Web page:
Thursday, March 20, 2014

Deep Thoughts: What I've learned

I've been doing a lot of self-discovery lately (it's a very long, on going process). A lot of thinking, reading, talking, thinking again, making decisions, changing those decisions, etc. It's exhausting most of the time, but I think I've learned a lot.

Most recently I found out that all of my previously-thought-to-be-unrelated personal issues indeed can be traced back to one thing and are all related. I'm a codependent. It doesn't sound like it's that bad of a thing, codependency, the word itself illicits feelings of cooperation and coexisting with someone. Oh you coexist, sure, but it's not as rose-y as it sounds. There is no one true definition for codependency, it all changes depending on who you're talking to, but this one hit the nail on the head for me:
Codependency is "an emotional, psychological, and behavioral condition that develops as a result of an individual's prolonged exposure to, and practice of, a set of oppressive rules - rules which prevent the open expression of feelings as well as the direct discussion of personal and interpersonal problems." (Beattie, Codependent No More)
You see, most codependents spawn from living, and dealing, with substance abusers. The first codependent support group was formed by the wives of recovering alcoholics way back in the day. So while I could relate to these personal confessions that I was reading about, I could understand why I was this way. No one in my family had a substance abuse issue, I grew up in a good family. Where had a developed this from? Then I read that definition and the lightbulb clicked on in all its blinding glory. I almost cried, seriously. Growing up, we didn't talk about feelings in my family. We just didn't. You solved your problems on your own. I was ridiculed for my interests, not blatantly, but enough that it made me quietly ashamed of them. I still enjoyed them, but I didn't discuss them with my family, they were reserved for my friends.

All these years I've been called many things; clingy, demanding, bitchy, controlling, manipulative, lazy and more. I've had a lot of failed relationships and I blamed myself for not being able to keep it together, for not being able to suck it up, deal with it, and fix the problem. But I didn't know what the problem was exactly. I just wanted to love but people didn't seem to want my kind of love. "But it's love!" I'd think, "why doesn't anyone want it?" I wanted to be helpful and people didn't want my help. I continually blamed myself for failing while at the same time being absolutely terrified of failure, of being a failure. You can see where that was going.

Then I was alone.

Even better, I was alone and depressed (with anxiety and panic attacks). I'd failed again and again (and again). I had failed at what I thought was the love of my life (it wasn't), I had failed my family (I hadn't done that either), I'd failed at life (also not true), and I hated myself. Everything felt so out of my control and I physically couldn't do anything, there was no reason, I'd just fail again, there was no motivation, no drive. I'd spend hours laying on the floor in my room in silence, staring at the ceiling as my thoughts spiraled around my failings.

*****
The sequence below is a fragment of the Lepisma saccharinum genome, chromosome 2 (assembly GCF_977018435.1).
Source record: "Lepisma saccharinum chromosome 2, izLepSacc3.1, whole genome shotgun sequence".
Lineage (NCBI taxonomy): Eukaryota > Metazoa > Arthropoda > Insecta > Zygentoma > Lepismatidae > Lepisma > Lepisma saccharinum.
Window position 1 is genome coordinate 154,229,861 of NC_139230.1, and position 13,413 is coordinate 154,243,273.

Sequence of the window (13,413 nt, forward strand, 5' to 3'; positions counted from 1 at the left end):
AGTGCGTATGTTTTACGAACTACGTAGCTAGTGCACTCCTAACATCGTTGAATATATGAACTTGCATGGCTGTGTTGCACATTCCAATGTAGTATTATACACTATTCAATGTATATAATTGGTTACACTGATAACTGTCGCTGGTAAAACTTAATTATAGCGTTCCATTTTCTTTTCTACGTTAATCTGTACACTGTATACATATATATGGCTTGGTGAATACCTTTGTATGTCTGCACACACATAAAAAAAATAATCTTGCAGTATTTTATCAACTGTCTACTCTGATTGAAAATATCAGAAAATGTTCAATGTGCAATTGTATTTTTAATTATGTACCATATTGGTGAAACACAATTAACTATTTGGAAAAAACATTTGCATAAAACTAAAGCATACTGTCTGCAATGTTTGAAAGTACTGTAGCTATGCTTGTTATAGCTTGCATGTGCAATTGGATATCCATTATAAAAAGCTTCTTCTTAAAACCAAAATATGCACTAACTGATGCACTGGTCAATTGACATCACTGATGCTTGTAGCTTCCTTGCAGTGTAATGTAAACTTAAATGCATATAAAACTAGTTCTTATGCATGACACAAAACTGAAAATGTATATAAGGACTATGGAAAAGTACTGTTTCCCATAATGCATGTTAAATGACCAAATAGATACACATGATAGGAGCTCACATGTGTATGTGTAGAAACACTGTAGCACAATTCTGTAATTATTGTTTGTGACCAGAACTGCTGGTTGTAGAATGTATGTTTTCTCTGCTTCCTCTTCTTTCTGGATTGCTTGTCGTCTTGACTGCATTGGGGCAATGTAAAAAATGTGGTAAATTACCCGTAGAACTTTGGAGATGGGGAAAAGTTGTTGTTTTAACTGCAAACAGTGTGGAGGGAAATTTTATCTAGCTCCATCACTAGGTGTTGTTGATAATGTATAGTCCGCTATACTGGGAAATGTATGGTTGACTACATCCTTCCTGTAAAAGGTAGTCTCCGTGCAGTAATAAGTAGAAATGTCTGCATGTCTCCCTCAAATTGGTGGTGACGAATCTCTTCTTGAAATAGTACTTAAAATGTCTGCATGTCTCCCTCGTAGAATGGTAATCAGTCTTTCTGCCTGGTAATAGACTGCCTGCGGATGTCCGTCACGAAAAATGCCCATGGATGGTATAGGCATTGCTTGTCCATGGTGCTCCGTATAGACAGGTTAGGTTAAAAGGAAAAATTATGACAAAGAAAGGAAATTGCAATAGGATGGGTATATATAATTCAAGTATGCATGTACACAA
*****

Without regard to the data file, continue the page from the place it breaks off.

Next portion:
I'd like to point out right now that I was never suicidal. And all of this took place while I was in counseling, so I was trying to get help.

I couldn't enjoy anything. A friend pointed out that I'd actually accomplished a lot in the 6 or so months since I'd felt that I hit rock bottom. She asked me why I wasn't enjoying these little accomplishments? My only answer was "I can't" and I cried, sitting out on the deck in the sun on a beautiful summer day. She was right of course, I had done a lot but I didn't derive joy from any of it. I just thought about all the things I hadn't accomplished and felt guilty because of it. Guilt was a constant and heavy companion through all of this, it still is.

My mom told me to stand in front of the mirror and tell myself that I was allowed to enjoy these things and that I'd done a good job. I tried. I couldn't look at myself. I put on sunglasses and that helped but then I couldn't say the words. I choked, I cried, it took 30 minutes. I was mentally exhausted and felt no better. I still couldn't look myself in the eye. It was terrible.

I'll spare you more of the gritty details of my "blue period" and just say that I feel better now. I'm not "recovered" but I feel better. The codependency thing has really helped. Instead of just feeling and reacting when I'm upset, I can stop myself and think objectively about it. Why am I feeling this way? Do I need to react to it? Am I overreacting? It's helped just in the few weeks that I've been working on it. I haven't finished reading my book yet (Codependent No More by Melody Beattie) but what I have read has really helped me. Knowing that there's a reason for my reactions has helped but knowing that I can fix it has helped even more. I feel like I can go somewhere with this.

And that is a great feeling.